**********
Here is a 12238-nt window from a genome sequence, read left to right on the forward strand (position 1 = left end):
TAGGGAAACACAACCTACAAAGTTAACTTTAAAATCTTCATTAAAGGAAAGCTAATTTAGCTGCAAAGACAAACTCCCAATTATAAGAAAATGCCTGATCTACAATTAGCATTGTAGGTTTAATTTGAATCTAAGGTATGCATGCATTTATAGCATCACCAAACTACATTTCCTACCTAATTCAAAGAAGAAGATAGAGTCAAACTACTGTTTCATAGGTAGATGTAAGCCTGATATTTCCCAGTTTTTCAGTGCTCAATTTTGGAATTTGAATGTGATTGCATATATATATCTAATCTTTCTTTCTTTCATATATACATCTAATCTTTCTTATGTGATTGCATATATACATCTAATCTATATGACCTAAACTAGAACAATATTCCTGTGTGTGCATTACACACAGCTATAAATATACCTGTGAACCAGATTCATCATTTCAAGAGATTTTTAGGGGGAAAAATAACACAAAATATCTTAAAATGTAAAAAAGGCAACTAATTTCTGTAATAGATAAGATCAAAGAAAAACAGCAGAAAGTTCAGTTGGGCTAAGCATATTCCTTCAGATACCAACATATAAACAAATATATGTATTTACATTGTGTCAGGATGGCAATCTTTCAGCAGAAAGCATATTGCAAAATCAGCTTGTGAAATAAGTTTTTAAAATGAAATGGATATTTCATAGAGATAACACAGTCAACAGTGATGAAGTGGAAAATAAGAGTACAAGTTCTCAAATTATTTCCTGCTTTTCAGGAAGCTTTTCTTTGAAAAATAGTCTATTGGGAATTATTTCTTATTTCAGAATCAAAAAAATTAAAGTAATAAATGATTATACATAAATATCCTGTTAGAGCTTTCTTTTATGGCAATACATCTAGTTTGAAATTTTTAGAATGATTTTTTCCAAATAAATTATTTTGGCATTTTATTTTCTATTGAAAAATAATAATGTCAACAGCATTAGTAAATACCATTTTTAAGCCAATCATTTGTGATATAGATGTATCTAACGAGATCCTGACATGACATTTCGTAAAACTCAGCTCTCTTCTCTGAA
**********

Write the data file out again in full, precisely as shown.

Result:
Here is a 12238-nt window from a genome sequence, read left to right on the forward strand (position 1 = left end):
TAGGGAAACACAACCTACAAAGTTAACTTTAAAATCTTCATTAAAGGAAAGCTAATTTAGCTGCAAAGACAAACTCCCAATTATAAGAAAATGCCTGATCTACAATTAGCATTGTAGGTTTAATTTGAATCTAAGGTATGCATGCATTTATAGCATCACCAAACTACATTTCCTACCTAATTCAAAGAAGAAGATAGAGTCAAACTACTGTTTCATAGGTAGATGTAAGCCTGATATTTCCCAGTTTTTCAGTGCTCAATTTTGGAATTTGAATGTGATTGCATATATATATCTAATCTTTCTTTCTTTCATATATACATCTAATCTTTCTTATGTGATTGCATATATACATCTAATCTATATGACCTAAACTAGAACAATATTCCTGTGTGTGCATTACACACAGCTATAAATATACCTGTGAACCAGATTCATCATTTCAAGAGATTTTTAGGGGGAAAAATAACACAAAATATCTTAAAATGTAAAAAAGGCAACTAATTTCTGTAATAGATAAGATCAAAGAAAAACAGCAGAAAGTTCAGTTGGGCTAAGCATATTCCTTCAGATACCAACATATAAACAAATATATGTATTTACATTGTGTCAGGATGGCAATCTTTCAGCAGAAAGCATATTGCAAAATCAGCTTGTGAAATAAGTTTTTAAAATGAAATGGATATTTCATAGAGATAACACAGTCAACAGTGATGAAGTGGAAAATAAGAGTACAAGTTCTCAAATTATTTCCTGCTTTTCAGGAAGCTTTTCTTTGAAAAATAGTCTATTGGGAATTATTTCTTATTTCAGAATCAAAAAAATTAAAGTAATAAATGATTATACATAAATATCCTGTTAGAGCTTTCTTTTATGGCAATACATCTAGTTTGAAATTTTTAGAATGATTTTTTCCAAATAAATTATTTTGGCATTTTATTTTCTATTGAAAAATAATAATGTCAACAGCATTAGTAAATACCATTTTTAAGCCAATCATTTGTGATATAGATGTATCTAACGAGATCCTGACATGACATTTCGTAAAACTCAGCTCTCTTCTCTGAA